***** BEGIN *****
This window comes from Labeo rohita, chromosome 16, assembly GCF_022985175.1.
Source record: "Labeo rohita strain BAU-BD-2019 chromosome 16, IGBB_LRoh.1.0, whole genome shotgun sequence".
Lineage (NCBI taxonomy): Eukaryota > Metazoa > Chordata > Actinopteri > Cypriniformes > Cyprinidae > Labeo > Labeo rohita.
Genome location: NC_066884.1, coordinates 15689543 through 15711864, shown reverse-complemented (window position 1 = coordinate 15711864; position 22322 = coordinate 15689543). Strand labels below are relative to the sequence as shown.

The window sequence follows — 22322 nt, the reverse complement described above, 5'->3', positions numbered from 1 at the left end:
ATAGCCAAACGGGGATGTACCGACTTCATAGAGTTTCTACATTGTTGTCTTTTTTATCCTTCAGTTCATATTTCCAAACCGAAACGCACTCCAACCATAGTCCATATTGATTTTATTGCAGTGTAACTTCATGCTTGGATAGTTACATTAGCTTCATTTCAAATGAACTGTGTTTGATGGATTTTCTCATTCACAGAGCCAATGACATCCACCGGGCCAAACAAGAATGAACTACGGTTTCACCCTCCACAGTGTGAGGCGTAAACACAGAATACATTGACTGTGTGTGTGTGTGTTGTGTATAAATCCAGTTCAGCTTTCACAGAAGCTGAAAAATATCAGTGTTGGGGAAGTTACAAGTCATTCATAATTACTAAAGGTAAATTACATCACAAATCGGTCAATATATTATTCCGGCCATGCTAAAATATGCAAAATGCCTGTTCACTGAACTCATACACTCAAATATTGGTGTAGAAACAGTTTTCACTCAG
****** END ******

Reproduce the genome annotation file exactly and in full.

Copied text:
This window comes from Labeo rohita, chromosome 16, assembly GCF_022985175.1.
Source record: "Labeo rohita strain BAU-BD-2019 chromosome 16, IGBB_LRoh.1.0, whole genome shotgun sequence".
Lineage (NCBI taxonomy): Eukaryota > Metazoa > Chordata > Actinopteri > Cypriniformes > Cyprinidae > Labeo > Labeo rohita.
Genome location: NC_066884.1, coordinates 15689543 through 15711864, shown reverse-complemented (window position 1 = coordinate 15711864; position 22322 = coordinate 15689543). Strand labels below are relative to the sequence as shown.

The window sequence follows — 22322 nt, the reverse complement described above, 5'->3', positions numbered from 1 at the left end:
ATAGCCAAACGGGGATGTACCGACTTCATAGAGTTTCTACATTGTTGTCTTTTTTATCCTTCAGTTCATATTTCCAAACCGAAACGCACTCCAACCATAGTCCATATTGATTTTATTGCAGTGTAACTTCATGCTTGGATAGTTACATTAGCTTCATTTCAAATGAACTGTGTTTGATGGATTTTCTCATTCACAGAGCCAATGACATCCACCGGGCCAAACAAGAATGAACTACGGTTTCACCCTCCACAGTGTGAGGCGTAAACACAGAATACATTGACTGTGTGTGTGTGTGTTGTGTATAAATCCAGTTCAGCTTTCACAGAAGCTGAAAAATATCAGTGTTGGGGAAGTTACAAGTCATTCATAATTACTAAAGGTAAATTACATCACAAATCGGTCAATATATTATTCCGGCCATGCTAAAATATGCAAAATGCCTGTTCACTGAACTCATACACTCAAATATTGGTGTAGAAACAGTTTTCACTCAG